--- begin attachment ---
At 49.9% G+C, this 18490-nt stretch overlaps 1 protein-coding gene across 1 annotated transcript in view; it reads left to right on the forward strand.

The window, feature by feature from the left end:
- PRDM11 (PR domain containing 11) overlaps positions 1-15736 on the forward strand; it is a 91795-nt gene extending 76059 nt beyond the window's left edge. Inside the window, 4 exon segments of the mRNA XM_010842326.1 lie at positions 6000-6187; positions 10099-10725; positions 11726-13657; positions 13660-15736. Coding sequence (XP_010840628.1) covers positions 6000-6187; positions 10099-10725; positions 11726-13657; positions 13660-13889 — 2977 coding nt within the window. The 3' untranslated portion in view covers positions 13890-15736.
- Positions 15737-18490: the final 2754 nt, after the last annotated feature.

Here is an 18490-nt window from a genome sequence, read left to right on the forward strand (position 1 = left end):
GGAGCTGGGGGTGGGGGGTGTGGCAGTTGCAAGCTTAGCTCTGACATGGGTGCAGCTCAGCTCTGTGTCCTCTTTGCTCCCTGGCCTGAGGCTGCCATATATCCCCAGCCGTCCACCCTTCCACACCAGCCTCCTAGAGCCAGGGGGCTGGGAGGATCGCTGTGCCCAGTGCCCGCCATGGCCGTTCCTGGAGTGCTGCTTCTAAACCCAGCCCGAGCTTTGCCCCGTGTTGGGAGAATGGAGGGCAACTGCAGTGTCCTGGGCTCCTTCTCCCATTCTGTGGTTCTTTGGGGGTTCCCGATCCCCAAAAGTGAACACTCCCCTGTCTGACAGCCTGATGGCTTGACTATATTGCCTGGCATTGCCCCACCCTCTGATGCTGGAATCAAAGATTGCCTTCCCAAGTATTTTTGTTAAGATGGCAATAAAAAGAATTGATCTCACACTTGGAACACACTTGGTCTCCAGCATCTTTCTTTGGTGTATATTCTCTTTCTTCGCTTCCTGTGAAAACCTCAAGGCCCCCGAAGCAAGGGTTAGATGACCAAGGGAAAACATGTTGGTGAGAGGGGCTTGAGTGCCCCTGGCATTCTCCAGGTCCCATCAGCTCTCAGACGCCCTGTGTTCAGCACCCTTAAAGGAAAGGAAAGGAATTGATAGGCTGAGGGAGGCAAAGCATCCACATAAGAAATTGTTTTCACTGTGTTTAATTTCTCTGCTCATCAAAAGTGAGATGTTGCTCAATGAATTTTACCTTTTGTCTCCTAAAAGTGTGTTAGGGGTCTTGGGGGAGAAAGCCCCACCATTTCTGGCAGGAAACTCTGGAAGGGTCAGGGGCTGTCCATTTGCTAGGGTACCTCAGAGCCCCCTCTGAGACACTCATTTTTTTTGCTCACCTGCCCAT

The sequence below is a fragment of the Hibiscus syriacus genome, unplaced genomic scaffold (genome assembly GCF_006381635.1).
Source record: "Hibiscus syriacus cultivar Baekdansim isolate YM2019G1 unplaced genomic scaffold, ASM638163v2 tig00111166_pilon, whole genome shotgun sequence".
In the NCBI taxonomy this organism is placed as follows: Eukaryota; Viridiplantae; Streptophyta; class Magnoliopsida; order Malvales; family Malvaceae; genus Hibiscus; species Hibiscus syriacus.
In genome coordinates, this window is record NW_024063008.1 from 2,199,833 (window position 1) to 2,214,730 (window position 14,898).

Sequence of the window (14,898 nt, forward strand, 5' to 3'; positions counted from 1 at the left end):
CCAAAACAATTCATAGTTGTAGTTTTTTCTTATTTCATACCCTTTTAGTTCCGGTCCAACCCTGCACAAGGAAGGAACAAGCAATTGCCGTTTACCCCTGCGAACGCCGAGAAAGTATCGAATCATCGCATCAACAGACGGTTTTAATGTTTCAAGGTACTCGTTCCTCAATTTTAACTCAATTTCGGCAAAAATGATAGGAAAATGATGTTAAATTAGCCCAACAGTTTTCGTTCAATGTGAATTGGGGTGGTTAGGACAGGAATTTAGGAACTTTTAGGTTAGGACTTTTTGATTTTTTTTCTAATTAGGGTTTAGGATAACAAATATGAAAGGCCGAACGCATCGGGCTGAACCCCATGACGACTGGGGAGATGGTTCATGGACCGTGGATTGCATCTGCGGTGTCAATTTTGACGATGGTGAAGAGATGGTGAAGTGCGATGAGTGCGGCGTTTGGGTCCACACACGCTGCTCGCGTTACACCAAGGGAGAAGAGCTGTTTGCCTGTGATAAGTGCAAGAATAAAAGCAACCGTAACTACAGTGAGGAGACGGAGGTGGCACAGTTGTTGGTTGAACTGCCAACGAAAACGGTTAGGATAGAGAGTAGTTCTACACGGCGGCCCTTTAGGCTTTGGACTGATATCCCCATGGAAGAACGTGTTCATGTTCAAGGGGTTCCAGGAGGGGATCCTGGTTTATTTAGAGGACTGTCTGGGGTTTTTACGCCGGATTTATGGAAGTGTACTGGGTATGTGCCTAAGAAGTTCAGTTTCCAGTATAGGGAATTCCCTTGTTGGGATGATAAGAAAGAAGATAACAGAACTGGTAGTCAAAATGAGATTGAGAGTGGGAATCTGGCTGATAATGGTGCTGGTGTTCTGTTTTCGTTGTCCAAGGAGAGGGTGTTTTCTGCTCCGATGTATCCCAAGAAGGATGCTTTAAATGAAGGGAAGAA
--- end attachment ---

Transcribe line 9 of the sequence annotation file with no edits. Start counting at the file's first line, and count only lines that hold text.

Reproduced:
In the NCBI taxonomy this organism is placed as follows: Eukaryota; Viridiplantae; Streptophyta; class Magnoliopsida; order Malvales; family Malvaceae; genus Hibiscus; species Hibiscus syriacus.